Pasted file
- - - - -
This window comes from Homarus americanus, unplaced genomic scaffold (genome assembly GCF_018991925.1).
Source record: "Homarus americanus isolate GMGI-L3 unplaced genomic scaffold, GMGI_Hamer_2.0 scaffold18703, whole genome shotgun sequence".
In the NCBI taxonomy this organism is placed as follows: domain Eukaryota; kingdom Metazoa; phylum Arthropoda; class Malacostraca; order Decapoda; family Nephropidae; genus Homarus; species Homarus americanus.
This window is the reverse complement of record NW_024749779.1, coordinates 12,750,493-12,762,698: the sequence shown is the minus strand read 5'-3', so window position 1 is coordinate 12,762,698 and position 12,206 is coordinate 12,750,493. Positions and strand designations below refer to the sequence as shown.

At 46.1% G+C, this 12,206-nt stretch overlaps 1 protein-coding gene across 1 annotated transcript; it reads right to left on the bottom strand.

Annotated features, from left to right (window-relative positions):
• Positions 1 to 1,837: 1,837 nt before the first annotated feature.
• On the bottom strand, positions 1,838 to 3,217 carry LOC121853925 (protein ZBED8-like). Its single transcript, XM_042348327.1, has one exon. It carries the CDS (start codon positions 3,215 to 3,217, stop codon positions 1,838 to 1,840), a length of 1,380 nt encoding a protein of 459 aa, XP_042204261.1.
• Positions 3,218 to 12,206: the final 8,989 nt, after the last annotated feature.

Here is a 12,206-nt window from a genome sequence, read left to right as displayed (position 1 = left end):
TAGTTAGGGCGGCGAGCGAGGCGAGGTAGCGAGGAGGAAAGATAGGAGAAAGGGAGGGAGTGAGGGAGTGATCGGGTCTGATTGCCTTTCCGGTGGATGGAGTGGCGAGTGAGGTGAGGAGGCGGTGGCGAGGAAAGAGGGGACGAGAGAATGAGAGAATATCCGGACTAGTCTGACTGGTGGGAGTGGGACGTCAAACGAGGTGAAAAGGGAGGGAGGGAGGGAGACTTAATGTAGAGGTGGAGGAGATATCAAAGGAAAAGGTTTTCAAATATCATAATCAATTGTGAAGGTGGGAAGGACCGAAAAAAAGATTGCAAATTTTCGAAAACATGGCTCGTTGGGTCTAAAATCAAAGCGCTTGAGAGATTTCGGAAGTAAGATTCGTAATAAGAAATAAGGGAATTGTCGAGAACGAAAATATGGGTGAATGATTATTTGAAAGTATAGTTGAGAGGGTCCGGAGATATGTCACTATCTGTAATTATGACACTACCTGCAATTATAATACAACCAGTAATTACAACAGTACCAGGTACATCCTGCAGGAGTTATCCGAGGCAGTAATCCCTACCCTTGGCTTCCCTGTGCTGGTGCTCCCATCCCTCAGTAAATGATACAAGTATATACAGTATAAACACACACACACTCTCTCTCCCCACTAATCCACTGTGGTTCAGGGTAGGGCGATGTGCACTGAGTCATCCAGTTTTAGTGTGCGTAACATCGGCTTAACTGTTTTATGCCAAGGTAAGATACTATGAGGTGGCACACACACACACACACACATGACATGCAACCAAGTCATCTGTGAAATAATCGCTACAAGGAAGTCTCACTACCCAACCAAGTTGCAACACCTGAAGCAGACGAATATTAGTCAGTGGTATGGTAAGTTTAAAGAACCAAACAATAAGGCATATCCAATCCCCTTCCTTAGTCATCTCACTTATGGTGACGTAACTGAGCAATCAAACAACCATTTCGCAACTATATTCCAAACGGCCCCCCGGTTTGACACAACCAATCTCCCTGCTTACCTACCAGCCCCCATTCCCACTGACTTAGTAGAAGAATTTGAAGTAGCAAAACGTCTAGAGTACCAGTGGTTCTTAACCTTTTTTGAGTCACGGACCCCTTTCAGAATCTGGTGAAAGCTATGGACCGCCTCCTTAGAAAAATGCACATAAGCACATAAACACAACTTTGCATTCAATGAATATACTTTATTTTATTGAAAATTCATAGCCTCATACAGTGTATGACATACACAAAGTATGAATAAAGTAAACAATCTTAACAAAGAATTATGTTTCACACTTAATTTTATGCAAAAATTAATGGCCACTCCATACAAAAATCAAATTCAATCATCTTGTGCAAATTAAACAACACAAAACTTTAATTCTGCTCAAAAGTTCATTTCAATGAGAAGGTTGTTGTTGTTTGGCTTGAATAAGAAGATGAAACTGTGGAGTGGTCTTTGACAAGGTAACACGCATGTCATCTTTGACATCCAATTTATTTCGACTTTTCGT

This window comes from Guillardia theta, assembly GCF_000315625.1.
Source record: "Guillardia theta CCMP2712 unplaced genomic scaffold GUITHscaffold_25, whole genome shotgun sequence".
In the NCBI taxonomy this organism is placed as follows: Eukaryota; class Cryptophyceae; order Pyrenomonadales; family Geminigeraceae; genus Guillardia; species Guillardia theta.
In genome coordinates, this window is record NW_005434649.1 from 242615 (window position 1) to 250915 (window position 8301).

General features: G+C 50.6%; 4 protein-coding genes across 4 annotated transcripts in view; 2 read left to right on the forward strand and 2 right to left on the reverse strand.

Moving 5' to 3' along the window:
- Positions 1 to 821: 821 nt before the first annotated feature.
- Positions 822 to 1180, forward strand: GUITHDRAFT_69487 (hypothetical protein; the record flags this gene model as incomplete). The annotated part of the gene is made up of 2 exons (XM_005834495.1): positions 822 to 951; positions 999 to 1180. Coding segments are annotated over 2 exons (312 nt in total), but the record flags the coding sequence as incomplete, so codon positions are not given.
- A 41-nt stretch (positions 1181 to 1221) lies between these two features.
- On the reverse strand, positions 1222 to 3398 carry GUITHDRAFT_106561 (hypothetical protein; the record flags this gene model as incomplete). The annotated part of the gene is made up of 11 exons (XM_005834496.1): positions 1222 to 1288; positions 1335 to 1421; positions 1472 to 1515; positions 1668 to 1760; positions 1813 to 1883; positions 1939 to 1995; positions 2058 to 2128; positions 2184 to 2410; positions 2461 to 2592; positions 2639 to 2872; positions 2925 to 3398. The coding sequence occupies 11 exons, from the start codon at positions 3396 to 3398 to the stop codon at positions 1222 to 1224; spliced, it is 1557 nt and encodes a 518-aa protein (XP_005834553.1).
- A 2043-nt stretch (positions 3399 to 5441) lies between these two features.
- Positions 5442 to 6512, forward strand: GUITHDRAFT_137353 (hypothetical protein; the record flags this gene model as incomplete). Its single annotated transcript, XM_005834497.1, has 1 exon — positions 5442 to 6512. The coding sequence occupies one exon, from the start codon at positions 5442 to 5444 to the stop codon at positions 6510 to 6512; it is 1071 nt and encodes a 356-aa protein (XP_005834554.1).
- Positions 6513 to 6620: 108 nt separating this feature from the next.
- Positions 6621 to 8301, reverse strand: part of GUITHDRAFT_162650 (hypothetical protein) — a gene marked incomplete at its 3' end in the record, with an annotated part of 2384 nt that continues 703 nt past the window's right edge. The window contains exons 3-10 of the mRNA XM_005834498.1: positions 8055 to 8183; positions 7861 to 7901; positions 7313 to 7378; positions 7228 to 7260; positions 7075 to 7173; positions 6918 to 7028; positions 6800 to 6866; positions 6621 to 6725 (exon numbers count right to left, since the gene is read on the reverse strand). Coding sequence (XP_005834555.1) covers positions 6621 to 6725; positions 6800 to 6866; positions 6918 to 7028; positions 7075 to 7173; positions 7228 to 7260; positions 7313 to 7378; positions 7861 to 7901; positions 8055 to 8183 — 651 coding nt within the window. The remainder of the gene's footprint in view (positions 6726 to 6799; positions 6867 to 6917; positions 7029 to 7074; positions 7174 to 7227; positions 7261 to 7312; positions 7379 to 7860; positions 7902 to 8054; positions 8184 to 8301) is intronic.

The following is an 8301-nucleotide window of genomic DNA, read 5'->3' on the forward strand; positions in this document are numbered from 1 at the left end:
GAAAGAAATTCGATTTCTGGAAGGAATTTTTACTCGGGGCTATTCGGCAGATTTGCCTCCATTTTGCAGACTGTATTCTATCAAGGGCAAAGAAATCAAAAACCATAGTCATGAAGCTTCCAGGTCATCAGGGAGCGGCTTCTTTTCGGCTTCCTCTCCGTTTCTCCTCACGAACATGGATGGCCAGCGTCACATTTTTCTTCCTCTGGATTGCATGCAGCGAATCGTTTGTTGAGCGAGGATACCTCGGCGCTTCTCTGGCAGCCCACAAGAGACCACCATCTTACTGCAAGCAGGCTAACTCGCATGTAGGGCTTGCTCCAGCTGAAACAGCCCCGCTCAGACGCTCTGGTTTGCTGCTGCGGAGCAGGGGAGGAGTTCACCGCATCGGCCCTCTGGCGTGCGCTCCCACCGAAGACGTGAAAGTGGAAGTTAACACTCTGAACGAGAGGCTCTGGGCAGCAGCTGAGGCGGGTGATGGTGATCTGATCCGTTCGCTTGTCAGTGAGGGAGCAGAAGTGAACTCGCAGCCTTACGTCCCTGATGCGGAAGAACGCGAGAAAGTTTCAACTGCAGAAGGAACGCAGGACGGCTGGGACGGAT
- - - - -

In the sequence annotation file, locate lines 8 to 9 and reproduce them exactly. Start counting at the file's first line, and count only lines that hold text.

• On the bottom strand, positions 1,838 to 3,217 carry LOC121853925 (protein ZBED8-like). Its single transcript, XM_042348327.1, has one exon. It carries the CDS (start codon positions 3,215 to 3,217, stop codon positions 1,838 to 1,840), a length of 1,380 nt encoding a protein of 459 aa, XP_042204261.1.
• Positions 3,218 to 12,206: the final 8,989 nt, after the last annotated feature.